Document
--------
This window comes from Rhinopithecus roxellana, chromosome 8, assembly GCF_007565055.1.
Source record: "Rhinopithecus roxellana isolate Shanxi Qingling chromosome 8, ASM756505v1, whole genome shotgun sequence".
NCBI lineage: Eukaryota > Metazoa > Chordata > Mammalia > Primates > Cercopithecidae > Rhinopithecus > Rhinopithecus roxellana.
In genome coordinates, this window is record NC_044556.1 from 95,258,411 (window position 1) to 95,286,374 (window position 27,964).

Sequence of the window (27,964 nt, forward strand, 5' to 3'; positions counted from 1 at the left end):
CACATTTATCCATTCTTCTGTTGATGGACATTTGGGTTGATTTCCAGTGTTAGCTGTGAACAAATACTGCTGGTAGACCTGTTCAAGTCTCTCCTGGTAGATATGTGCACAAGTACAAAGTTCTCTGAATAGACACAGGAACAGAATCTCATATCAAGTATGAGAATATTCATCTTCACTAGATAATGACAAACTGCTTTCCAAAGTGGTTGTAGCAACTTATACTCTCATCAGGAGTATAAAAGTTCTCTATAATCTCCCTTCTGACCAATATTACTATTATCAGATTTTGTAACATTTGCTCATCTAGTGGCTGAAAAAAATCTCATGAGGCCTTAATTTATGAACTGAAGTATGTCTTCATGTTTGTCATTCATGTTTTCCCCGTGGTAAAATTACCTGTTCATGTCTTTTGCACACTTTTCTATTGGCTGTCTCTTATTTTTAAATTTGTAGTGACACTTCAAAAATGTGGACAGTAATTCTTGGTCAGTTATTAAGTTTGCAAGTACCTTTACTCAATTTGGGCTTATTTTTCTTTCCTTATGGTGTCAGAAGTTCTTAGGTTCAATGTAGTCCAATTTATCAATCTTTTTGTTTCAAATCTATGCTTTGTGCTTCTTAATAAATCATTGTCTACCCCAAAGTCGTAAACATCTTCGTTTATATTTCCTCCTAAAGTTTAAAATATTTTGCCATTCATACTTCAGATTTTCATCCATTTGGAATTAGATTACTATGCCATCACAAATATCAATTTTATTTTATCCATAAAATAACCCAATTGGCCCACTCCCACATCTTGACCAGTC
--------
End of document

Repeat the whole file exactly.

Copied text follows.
This window comes from Rhinopithecus roxellana, chromosome 8, assembly GCF_007565055.1.
Source record: "Rhinopithecus roxellana isolate Shanxi Qingling chromosome 8, ASM756505v1, whole genome shotgun sequence".
NCBI lineage: Eukaryota > Metazoa > Chordata > Mammalia > Primates > Cercopithecidae > Rhinopithecus > Rhinopithecus roxellana.
In genome coordinates, this window is record NC_044556.1 from 95,258,411 (window position 1) to 95,286,374 (window position 27,964).

Sequence of the window (27,964 nt, forward strand, 5' to 3'; positions counted from 1 at the left end):
CACATTTATCCATTCTTCTGTTGATGGACATTTGGGTTGATTTCCAGTGTTAGCTGTGAACAAATACTGCTGGTAGACCTGTTCAAGTCTCTCCTGGTAGATATGTGCACAAGTACAAAGTTCTCTGAATAGACACAGGAACAGAATCTCATATCAAGTATGAGAATATTCATCTTCACTAGATAATGACAAACTGCTTTCCAAAGTGGTTGTAGCAACTTATACTCTCATCAGGAGTATAAAAGTTCTCTATAATCTCCCTTCTGACCAATATTACTATTATCAGATTTTGTAACATTTGCTCATCTAGTGGCTGAAAAAAATCTCATGAGGCCTTAATTTATGAACTGAAGTATGTCTTCATGTTTGTCATTCATGTTTTCCCCGTGGTAAAATTACCTGTTCATGTCTTTTGCACACTTTTCTATTGGCTGTCTCTTATTTTTAAATTTGTAGTGACACTTCAAAAATGTGGACAGTAATTCTTGGTCAGTTATTAAGTTTGCAAGTACCTTTACTCAATTTGGGCTTATTTTTCTTTCCTTATGGTGTCAGAAGTTCTTAGGTTCAATGTAGTCCAATTTATCAATCTTTTTGTTTCAAATCTATGCTTTGTGCTTCTTAATAAATCATTGTCTACCCCAAAGTCGTAAACATCTTCGTTTATATTTCCTCCTAAAGTTTAAAATATTTTGCCATTCATACTTCAGATTTTCATCCATTTGGAATTAGATTACTATGCCATCACAAATATCAATTTTATTTTATCCATAAAATAACCCAATTGGCCCACTCCCACATCTTGACCAGTC